The following is an excerpt from the book about Ted’s thinking on series-based play calling, utilizing the “paradoxical logic of conflict” (logic excerpt first to set the stage):

Before we look at the concept of deception as it applies to various forms of human endeavor, we would do well to examine the basic, underlying logic that holds for both warfare and American football:

The large claim I advance here is that strategy is pervaded by a paradoxical logic very different from the ordinary “linear” logic by which we live in all other spheres of life… [it is] only in the paradoxical realm of strategy [and] war that a bad road can be good precisely because it is bad and may therefore be less strongly defended or even left unguarded by the enemy…when there is a live enemy opposite, who is reacting to undo everything being attempted, with his own mind and his own strength.[1]


I say American football is a strategic war game because it reflects, better than any other game or athletic contest, the “paradoxical logic” Professor Luttwak mentions above.  Football is an organized clash between opposing forces, where every step taken by either side is confronted by “a live enemy opposite, who is reacting to undo everything being attempted, with his own mind and his own strength.”

            Because of that, the seemingly best course of action can actually be among the worst, since your opponent can also see that it is your obvious choice.  In warfare, a straight road from your position to your objective can be counted on to be heavily defended by the enemy – precisely because it is the “best” road.

            In football, a team which features large, powerful offensive linemen, tight ends and running backs can be expected to line up in a Power-I or similar formation and try to ram the ball down their opponents’ throats – and for identical reasons of “paradoxical logic”, this can prove to be the very worst course of action to take.  Your opponents will of course align their defenders and strategies to stop your power running inside, in order to take away what you do best and force you to “play left-handed” – a key defensive stratagem.  Thus successful football – offensive, defensive and special teams – calls for something other than doing the obvious on every down.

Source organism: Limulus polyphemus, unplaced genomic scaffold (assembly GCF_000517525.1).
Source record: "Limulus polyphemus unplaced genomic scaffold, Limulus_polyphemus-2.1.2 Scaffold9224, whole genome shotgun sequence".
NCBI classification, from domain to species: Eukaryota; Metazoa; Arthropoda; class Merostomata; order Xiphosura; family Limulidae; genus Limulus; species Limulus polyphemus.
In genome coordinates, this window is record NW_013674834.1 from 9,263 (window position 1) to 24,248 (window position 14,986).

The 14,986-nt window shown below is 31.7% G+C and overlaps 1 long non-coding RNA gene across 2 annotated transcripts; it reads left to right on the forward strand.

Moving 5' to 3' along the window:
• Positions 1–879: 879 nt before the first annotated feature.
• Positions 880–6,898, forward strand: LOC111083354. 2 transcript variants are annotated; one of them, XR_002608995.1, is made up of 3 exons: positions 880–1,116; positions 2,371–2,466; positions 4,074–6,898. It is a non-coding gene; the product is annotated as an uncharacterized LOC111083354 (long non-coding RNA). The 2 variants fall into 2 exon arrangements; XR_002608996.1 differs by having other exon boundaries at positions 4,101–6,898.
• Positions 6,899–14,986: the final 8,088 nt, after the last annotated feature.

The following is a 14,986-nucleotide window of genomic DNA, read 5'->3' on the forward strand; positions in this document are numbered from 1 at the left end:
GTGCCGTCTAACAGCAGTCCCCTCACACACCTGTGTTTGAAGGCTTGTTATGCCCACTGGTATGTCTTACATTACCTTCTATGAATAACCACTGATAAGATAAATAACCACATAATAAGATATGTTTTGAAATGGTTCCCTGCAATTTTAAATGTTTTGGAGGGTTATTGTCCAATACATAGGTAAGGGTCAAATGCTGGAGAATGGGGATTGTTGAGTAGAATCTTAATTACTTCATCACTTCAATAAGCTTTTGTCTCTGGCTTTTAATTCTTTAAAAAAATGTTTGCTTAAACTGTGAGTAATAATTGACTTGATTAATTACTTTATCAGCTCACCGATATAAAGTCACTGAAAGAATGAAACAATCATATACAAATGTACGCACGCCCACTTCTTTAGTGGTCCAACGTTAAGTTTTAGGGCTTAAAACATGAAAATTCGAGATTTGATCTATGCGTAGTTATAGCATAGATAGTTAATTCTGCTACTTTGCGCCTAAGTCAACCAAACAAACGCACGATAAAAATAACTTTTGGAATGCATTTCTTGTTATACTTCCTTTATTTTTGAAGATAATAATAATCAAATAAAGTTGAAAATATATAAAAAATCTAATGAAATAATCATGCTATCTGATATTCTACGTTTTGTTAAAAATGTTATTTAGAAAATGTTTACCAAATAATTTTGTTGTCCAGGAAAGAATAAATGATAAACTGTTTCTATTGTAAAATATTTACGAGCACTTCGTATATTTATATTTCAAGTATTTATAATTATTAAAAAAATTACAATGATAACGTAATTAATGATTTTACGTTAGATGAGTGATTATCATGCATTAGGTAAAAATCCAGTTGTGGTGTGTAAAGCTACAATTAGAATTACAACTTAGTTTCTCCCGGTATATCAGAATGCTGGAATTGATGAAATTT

[1] Luttwak 2001, pp. 2-3.



            The underlying logic behind this thinking is, of course, Edward Luttwak’s (Chapter 3).  It is important to understand, however, that even military theorists who grasp the “paradoxical logic of conflict” can make assumptions which ignore the whole picture – and that this is a phenomenon which we as football coaches can exploit.  For example, in the 1999 collection Contemporary Security and Strategy, J. Mohan Malik wrote about the “indirect approach” to conflict espoused by Captain Sir Basil H. Liddell Hart:

Flexibility needs to be exercised in following the line of least expectation and least resistance to induce the enemy’s collapse. [1]

            Unlike Liddell Hart, however, Malik here assumes that the lines of least expectation (a psychological phenomenon) and least resistance (a physical reality) must coincide.  It is easy to prove that they often do not, especially in our American war game of football.

            The Green Light Sweep is based on the assumption that the widest part of the field is the least heavily defended – it’s a simple matter of arithmetic to prove that there are fewer bodies available to defend each square yard out past the numbers.  If an offense organizes itself around the threat to attack that part of the field as its first priority, which is what the Fly sweep series is all about, it challenges defenses to react quickly to bring extra support out wide.  This is where the strategic fun begins.

            The line of physical least resistance may start out as the line of psychological least expectation, but when teams use the Fly Sweep series, opponents start to expect the wide attack and deploy their forces accordingly.  In short order, in fact, as soon as the defense sees a back going in Fly motion, the line of least resistance out wide past the numbers becomes the line of greatest expectation – defenders will try to be out there waiting for the Fly sweeper to turn up.

            Now the real advantage of the Wild Bunch becomes clear.  Whichever means the opponent uses to add defenders to the wide area can be attacked by a different play in the series, all using the same formation and motion, all identical until the snap (and some for a second or two after that):

DEFENSIVE ACTION                                                                                                                                    OFFENSIVE REACTION
* defender goes wide/upfield on Green Light Sweep (GLS) snap                                                      12/17 Red Light Sweep (RLS)
ILBs stop tackling faking F on 10/19 GLS                                                                                                       14/16 Dive
ILBs flow outside with 10 GLS                                                                                                                        15 Spin Trap
LBs, DBs flow outside on 19 GLS                                                                                                                    13 Counter, 11 Truck, X Reverse
Backside EMLOS ignores QB boot action on 10 GLS                                                                                     18 Boot
DBs come up to stop run                                                                                                                                   10 Shear, 19 Dig

[1] Malik 1999., p. 29.

* End Man, Line Of Scrimmage – usually a Defensive End or Outside Linebacker, often with Contain duties.